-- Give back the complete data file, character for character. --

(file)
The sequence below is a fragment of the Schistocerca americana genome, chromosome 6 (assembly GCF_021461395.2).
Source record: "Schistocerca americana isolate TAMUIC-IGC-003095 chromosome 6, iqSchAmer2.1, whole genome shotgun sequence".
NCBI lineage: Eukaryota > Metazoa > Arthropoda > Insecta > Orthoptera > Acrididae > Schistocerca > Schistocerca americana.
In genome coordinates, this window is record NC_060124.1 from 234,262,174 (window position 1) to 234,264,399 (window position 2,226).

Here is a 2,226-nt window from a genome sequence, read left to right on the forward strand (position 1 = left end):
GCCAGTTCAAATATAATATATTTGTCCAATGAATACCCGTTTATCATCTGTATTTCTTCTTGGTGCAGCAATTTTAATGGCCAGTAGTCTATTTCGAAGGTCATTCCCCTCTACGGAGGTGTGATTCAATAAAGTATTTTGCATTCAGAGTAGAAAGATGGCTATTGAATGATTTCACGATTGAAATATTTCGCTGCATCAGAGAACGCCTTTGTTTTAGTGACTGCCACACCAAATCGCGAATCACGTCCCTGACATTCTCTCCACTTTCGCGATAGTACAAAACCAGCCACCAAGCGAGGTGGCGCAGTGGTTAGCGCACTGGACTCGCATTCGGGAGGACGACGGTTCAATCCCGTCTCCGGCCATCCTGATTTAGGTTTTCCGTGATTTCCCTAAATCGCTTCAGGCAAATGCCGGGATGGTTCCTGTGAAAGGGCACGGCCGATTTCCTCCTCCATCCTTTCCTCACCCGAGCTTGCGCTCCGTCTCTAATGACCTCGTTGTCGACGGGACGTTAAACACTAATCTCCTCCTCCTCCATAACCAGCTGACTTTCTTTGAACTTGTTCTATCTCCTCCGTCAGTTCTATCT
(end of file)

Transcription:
The sequence below is a fragment of the Schistocerca americana genome, chromosome 6 (assembly GCF_021461395.2).
Source record: "Schistocerca americana isolate TAMUIC-IGC-003095 chromosome 6, iqSchAmer2.1, whole genome shotgun sequence".
NCBI lineage: Eukaryota > Metazoa > Arthropoda > Insecta > Orthoptera > Acrididae > Schistocerca > Schistocerca americana.
In genome coordinates, this window is record NC_060124.1 from 234,262,174 (window position 1) to 234,264,399 (window position 2,226).

Here is a 2,226-nt window from a genome sequence, read left to right on the forward strand (position 1 = left end):
GCCAGTTCAAATATAATATATTTGTCCAATGAATACCCGTTTATCATCTGTATTTCTTCTTGGTGCAGCAATTTTAATGGCCAGTAGTCTATTTCGAAGGTCATTCCCCTCTACGGAGGTGTGATTCAATAAAGTATTTTGCATTCAGAGTAGAAAGATGGCTATTGAATGATTTCACGATTGAAATATTTCGCTGCATCAGAGAACGCCTTTGTTTTAGTGACTGCCACACCAAATCGCGAATCACGTCCCTGACATTCTCTCCACTTTCGCGATAGTACAAAACCAGCCACCAAGCGAGGTGGCGCAGTGGTTAGCGCACTGGACTCGCATTCGGGAGGACGACGGTTCAATCCCGTCTCCGGCCATCCTGATTTAGGTTTTCCGTGATTTCCCTAAATCGCTTCAGGCAAATGCCGGGATGGTTCCTGTGAAAGGGCACGGCCGATTTCCTCCTCCATCCTTTCCTCACCCGAGCTTGCGCTCCGTCTCTAATGACCTCGTTGTCGACGGGACGTTAAACACTAATCTCCTCCTCCTCCATAACCAGCTGACTTTCTTTGAACTTGTTCTATCTCCTCCGTCAGTTCTATCT